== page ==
An Interview with Lorrie Moore
I met Lorrie Moore in a cafe near Columbus Circle the publication week of her new collection, Bark, and in the midst of a whirlwind reading tour that had temporarily taken her from her visiting professor gig at Vanderbilt. She wore earrings with small airplanes dangling from them and at a point, one became tangled and she had to fiddle with it and replace it. It seemed like an apt metaphor for the slight but nagging discomfort of constant air travel. We both had beer, and she initially ordered a Blue Moon, but wound up settling for whatever they had on tap. Our conversation was wide-ranging and general, covering MFA programs, a loyalty to a team of her agent, editor, publisher, writing program, and Alice Munro. She, however, insisted that I not take notes; she was afraid of being misquoted. When I told her she didn’t need to worry, I had a recorder, she laughed and said, “That’s even worse!”
Since her first publication (Self-Help in 1985), Moore has stood out as a striking voice unafraid of any subject. Bark is the result of a long wait; her last original collection of stories (Birds of America) was published in 1998. Though she published A Gate at the Stairs in 2009, there is a special excitement around a Lorrie Moore short story collection.
Moore’s stories in Bark can read like miniature time capsules from a just-passed era. “Debarking” takes place against the backdrop of the Iraq War, “Foes” references 9/11 and the first Obama campaign, “Subject to Search” contains veiled hints toward Abu Ghraib. Still, each story contains timeless human truths about our interactions with the world around us. The exchange below took place over email.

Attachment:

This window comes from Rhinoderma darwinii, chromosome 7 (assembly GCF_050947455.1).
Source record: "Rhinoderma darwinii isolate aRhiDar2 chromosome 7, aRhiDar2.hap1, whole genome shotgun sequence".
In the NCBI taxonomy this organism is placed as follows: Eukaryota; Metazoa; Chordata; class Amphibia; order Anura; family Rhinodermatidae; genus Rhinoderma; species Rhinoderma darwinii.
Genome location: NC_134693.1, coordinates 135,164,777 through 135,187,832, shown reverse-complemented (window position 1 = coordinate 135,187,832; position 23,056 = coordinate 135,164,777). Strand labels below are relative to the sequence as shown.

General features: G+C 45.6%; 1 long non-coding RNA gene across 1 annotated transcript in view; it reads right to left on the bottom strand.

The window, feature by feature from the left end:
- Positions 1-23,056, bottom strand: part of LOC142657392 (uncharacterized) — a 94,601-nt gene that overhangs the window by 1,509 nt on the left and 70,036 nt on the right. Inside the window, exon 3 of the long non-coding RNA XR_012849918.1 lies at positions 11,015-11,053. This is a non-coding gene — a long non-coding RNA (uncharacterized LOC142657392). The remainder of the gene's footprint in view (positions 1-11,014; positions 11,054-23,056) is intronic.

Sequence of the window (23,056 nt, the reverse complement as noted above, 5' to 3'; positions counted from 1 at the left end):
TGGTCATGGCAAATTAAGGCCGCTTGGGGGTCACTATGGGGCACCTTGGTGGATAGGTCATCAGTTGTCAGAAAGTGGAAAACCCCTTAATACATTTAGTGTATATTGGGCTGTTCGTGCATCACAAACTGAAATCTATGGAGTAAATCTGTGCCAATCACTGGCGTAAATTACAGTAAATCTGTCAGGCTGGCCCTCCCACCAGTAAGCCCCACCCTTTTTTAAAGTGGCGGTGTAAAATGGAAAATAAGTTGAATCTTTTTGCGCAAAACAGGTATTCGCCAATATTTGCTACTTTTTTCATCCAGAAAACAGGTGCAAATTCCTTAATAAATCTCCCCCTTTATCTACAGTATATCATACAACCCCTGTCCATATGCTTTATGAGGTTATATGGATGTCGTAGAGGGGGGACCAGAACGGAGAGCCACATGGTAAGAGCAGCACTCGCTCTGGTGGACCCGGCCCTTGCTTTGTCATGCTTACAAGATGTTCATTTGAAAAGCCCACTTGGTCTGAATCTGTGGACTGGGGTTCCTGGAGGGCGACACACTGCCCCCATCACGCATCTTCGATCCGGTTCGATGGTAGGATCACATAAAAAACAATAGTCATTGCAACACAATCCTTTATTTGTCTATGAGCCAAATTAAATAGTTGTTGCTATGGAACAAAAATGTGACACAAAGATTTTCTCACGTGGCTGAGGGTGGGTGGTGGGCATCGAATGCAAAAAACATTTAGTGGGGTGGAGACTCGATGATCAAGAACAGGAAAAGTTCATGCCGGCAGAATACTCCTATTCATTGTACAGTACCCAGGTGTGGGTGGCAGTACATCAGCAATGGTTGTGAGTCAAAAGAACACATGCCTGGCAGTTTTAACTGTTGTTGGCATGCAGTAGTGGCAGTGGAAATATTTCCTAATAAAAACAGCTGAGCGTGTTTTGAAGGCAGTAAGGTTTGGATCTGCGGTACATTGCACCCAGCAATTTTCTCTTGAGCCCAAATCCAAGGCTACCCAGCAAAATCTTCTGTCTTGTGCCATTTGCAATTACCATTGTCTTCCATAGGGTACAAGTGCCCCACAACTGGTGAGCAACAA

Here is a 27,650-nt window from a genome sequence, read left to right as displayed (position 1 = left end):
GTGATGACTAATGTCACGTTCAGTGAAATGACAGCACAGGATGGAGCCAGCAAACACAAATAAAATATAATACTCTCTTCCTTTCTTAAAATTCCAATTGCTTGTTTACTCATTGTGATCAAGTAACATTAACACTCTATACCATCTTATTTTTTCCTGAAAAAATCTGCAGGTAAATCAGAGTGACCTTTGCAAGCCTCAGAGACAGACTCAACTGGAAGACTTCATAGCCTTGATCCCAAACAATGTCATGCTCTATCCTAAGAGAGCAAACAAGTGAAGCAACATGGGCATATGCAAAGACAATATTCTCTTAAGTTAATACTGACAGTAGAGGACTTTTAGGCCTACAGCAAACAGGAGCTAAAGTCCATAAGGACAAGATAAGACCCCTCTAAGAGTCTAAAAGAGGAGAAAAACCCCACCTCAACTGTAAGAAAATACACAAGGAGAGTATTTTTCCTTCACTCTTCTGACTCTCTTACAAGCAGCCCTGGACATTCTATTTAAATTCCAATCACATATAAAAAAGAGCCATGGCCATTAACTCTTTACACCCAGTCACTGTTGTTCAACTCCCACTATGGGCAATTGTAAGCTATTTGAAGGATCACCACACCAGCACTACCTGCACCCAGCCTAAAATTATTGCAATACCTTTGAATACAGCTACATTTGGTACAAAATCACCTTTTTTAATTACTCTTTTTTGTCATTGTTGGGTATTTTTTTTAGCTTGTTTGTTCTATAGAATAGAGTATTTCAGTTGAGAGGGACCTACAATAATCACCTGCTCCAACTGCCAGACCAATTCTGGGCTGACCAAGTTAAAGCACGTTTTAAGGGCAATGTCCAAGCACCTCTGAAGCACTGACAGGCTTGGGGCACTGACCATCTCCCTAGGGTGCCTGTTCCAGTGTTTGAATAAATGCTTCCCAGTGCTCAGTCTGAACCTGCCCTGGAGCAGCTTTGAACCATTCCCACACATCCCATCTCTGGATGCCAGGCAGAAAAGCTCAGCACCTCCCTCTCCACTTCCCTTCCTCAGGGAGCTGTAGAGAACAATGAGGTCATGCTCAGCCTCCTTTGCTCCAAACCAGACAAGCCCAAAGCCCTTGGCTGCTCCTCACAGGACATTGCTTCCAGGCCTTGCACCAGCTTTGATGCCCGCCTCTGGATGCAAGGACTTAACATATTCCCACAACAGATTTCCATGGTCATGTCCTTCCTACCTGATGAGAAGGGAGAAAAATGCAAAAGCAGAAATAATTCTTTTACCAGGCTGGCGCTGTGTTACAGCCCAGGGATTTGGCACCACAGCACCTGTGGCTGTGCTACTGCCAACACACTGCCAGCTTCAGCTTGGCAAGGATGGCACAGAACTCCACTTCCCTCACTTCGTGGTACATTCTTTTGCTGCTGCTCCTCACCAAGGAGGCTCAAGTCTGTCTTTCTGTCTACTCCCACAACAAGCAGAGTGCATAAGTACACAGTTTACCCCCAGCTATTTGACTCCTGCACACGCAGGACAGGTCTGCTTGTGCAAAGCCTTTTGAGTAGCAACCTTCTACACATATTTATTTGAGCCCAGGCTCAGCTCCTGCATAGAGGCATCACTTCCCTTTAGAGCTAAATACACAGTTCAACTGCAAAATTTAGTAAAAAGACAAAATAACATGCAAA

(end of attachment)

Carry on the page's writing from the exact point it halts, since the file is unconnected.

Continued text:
THE BELIEVER: Both “Debarking” and “Foes” take place against a backdrop of political events that have to some degree left the public consciousness. Why set “Debarking” in an era of worry about the Iraq War rather than, say, the Great Recession? Similarly, what do you feel “Foes” gains by being in conversation with the tragedy of 9/11 and the first Obama campaign?
LORRIE MOORE: The settings were less “chosen” than experienced as an integral part of the story I was trying to construct. They were inspiration and fuel. “Debarking” was written in 2003 (when the invasion of Iraq occurred and was on everybody’s mind) and “Foes” was written in 2008 just before Obama was elected. That was an exciting year. I would like to live in that year forever.
BLVR: Can you elaborate on why?
LM: The Obama election. I don’t think the world gets more exciting than that.
BLVR: In many of these stories, there is the threat of physical violence hovering just beyond the page. “Debarking” and the war, “The Juniper Tree” and the car accident that claims Isabel’s arm to name a few examples. In “Paper Losses” you say the only commonality between men is a capability for extreme violence. What is the role of violence in your stories beyond as a backdrop or referent?
LM: There really is no more violence in the stories than there is in real life, and actually, when you think about it, much, much less. I’m trying to write about the way we live now, to borrow that old phrase.
New by me.
Though Tillman is short, below 5’5”, her voluminous head of hair makes her an unmissable figure on the street. She laughs often and hugs everyone with whom she has spent more than five minutes.From my profile of Lynne Tillman in Time Out New York.
The fact that she’s still chiseling out great fiction, that she has such a strong body of work, and the publication of her latest collection of essays all prove that Lynne Tillman is the type of living writer whose work has been criminally overlooked for too long. But she has finally reached a point at which the reading public has caught up with what’s she’s been doing for all these years.
Stay tuned for my profile of her upcoming in a certain publication.